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Mo. lawmakers override Nixon veto of redistricting

Chris Blank And Wes Duplantier

Missouri's Republican-led Legislature enacted a new congressional redistricting plan Wednesday, acting quickly to override a veto by Democratic Gov. Jay Nixon.

Senators voted 28-6 to override Nixon's veto. A few hours earlier, four House Democrats joined the entire 105-member Republican House caucus to provide the minimum two-thirds majority required to overcome Nixon's objections. The House approved the override 109-44.

Missouri's redistricting plan merges two Democratic congressmen into the same St. Louis district to help consolidate Missouri's nine current congressional districts into eight. Missouri lost a U.S. House seat after the 2010 census because the state's 7 percent population growth failed to keep pace with the rest of the nation. The new map also had to account for population shifts within the state, including an exodus from St. Louis to its outer suburbs.

Republicans leaders said the map's new districts are compact and contiguous _ two standards they had sought to achieve.

"We're happy with the result," said House Speaker Steven Tilley, R-Perryville. "We think it's a fair map. We think it's representative of the state."

But Democratic critics argued the map was partisan and raised concerns about congressional borders cutting through their home counties.

Nixon renewed his objections Wednesday to the new congressional map.

"I do not believe this map reflects a fair representation of the interests for all regions of our state," he said. "Now that the map is finalized, we expect a robust electoral process in these significantly altered districts."

Although the House debate on whether to override Nixon's veto fell largely along partisan lines, regional issues played a greater role in the Senate, where there was no debate before overriding Nixon's veto. Three Kansas City-area Senate Democrats joined nearly all the Republicans in overriding Nixon's veto. Sen. Bill Stouffer of Napton, whose rural area will be folded into a Kansas City district, was the lone Republican to support Nixon's veto.

Among the House Democratic lawmakers to cross party lines and support the veto override was Rep. Jonas Hughes, who had voted against the congressional redistricting map when it originally passed the House last week.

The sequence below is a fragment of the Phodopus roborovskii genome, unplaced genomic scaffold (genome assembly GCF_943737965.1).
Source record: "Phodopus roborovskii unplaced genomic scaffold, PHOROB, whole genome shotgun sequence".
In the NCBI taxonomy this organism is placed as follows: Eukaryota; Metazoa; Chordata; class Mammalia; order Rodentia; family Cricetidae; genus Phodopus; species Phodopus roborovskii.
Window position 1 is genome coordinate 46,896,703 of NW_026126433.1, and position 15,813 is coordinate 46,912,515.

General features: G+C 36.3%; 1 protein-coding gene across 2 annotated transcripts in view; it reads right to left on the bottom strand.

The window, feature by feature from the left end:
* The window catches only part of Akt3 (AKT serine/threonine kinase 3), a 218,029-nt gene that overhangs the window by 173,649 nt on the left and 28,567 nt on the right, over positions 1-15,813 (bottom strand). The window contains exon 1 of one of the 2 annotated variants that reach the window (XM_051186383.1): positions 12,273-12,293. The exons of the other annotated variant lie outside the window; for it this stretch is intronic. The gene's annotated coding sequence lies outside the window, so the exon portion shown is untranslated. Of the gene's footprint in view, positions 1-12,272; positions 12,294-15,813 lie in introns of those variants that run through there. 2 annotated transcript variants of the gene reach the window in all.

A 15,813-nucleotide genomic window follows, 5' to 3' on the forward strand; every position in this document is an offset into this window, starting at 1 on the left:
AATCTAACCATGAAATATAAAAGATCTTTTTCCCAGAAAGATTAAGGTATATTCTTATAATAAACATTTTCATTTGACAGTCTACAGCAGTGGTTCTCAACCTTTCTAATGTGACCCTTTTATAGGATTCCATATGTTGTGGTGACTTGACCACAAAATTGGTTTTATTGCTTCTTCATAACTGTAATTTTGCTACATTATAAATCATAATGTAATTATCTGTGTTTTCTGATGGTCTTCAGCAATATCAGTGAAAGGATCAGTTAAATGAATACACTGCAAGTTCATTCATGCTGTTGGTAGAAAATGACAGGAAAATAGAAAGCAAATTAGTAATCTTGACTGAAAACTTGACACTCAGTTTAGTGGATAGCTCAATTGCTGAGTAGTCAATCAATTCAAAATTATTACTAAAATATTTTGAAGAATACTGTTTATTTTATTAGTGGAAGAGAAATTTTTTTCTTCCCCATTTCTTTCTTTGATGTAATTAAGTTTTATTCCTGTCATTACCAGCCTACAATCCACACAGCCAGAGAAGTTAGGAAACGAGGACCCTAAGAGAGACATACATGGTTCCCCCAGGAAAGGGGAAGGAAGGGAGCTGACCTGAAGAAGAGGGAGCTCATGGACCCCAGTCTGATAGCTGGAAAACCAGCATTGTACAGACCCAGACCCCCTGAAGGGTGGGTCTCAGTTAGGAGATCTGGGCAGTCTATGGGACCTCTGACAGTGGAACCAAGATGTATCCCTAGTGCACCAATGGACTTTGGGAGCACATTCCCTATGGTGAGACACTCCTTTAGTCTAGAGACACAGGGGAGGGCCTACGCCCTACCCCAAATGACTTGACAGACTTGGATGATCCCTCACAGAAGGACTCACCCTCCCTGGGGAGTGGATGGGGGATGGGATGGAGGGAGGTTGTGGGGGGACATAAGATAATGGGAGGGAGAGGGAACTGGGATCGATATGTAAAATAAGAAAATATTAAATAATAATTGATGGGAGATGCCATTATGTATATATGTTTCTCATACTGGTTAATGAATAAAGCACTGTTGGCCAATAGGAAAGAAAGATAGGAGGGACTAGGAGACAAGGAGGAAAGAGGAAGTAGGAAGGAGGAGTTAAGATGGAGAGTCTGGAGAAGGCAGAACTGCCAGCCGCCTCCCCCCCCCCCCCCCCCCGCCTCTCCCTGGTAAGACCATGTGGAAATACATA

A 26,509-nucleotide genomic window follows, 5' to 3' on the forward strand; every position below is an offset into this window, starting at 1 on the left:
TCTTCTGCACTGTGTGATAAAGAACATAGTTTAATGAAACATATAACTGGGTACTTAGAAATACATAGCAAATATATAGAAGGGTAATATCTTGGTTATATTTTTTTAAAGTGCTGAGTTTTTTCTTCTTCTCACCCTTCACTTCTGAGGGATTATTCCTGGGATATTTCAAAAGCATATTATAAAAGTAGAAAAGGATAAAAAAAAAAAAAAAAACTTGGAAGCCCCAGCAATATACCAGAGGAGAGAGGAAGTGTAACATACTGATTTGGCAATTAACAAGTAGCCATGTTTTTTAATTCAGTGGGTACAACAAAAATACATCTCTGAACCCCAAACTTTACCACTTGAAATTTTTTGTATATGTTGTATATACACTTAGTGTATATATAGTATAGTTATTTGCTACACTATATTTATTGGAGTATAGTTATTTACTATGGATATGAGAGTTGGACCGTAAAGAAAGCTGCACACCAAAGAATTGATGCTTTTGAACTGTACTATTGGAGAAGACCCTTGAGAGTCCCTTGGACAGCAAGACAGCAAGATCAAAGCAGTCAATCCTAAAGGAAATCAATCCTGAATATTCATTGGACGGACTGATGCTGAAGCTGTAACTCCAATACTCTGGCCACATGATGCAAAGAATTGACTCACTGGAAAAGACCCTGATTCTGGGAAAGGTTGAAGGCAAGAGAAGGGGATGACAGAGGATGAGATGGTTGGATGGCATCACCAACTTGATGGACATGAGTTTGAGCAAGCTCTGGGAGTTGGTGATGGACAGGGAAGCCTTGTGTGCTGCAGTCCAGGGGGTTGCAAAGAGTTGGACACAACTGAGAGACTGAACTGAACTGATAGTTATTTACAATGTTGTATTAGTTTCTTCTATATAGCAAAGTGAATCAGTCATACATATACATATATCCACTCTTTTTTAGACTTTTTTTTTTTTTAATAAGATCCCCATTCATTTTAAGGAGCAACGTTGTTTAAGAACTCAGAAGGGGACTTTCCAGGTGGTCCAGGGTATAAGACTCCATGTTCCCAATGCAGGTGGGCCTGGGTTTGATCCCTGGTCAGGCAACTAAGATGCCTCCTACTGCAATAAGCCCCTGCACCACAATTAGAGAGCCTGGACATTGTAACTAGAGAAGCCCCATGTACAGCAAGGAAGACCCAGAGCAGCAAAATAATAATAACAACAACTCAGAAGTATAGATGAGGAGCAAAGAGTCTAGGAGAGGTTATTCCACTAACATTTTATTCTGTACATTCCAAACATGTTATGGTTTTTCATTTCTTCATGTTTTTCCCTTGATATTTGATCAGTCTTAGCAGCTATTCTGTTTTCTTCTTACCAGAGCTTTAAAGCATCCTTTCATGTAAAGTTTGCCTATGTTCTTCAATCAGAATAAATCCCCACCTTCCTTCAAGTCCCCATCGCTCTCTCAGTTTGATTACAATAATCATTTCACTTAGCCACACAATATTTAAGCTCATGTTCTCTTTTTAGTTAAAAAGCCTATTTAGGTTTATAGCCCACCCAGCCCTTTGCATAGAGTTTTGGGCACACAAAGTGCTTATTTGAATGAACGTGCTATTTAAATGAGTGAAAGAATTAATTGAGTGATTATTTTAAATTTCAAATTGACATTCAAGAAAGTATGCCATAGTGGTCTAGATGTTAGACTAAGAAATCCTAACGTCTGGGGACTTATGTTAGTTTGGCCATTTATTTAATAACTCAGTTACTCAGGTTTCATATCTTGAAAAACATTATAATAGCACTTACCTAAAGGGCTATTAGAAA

Shedding tears during the override vote Wednesday that he wiped away with a navy blue handkerchief, Hughes said he feared the courts could end up drawing new congressional districts if the veto were not overridden. He said people he spoke with in the Democratic Party at the federal level supported the redistricting map.

"It was a tough decision," said Hughes, D-Kansas City. "Sometimes it hurts to stand up for what you think is right."

House Minority Leader Mike Talboy, who praised Nixon's veto, said congressional redistricting should be handled by a nonpartisan commission in future years.

"There really needs to be some looking out for the citizens of this state and not just looking out for the political advantages that one may have," said Talboy, D-Kansas City. "We need take a hard long look at that so we don't have the same thing happen in 10 years, regardless of who's in charge."

The legislative maneuvering on congressional redistricting started last week when lawmakers gave their map final approval. Nixon vetoed it this past Saturday and urged lawmakers to come up with a new plan that better represents "all regions of the state" before the end of the legislative session May 13.

Instead the Republican-led Legislature overrode Nixon's veto.

Under the congressional redistricting proposal, the city of St. Louis is put entirely into the 1st Congressional District now represented by Democrat William Lacy Clay. The city currently is split with the 3rd District represented by Democrat Russ Carnahan.

Carnahan's district is divided among Clay's district; the suburban St. Louis district held by Republican Todd Akin; an overhauled district held by Republican Blaine Luetkemeyer of central Missouri; and the southeastern Missouri seat held by Republican Jo Ann Emerson.

Jefferson County, near St. Louis, is split into the districts of Akin, Emerson and Luetkemeyer.

Carnahan spokeswoman Sara Howard criticized the redistricting plan enacted Wednesday.

"Families and businesses across this state are facing the prospect of weaker representation and divided communities, all in the name of a partisan power-grab," Howard said in a statement.

In the Kansas City-area, Cleaver's district would be extended farther east to pick up several rural counties while a swath of Jackson County would be carved out and added to the district of Republican Sam Graves, whose district would spread across the northern half of the state.

West-central Missouri's 4th District, represented by freshman Republican Vicky Hartzler, would lose Cole County, which is home to Jefferson City, and instead gain Boone County, where Columbia is located.

Southwest Missouri, currently represented by freshman Republican Billy Long, would see the least change, because its population grew faster than most regions of the state.


Redistricting is HB193.




The Associated Press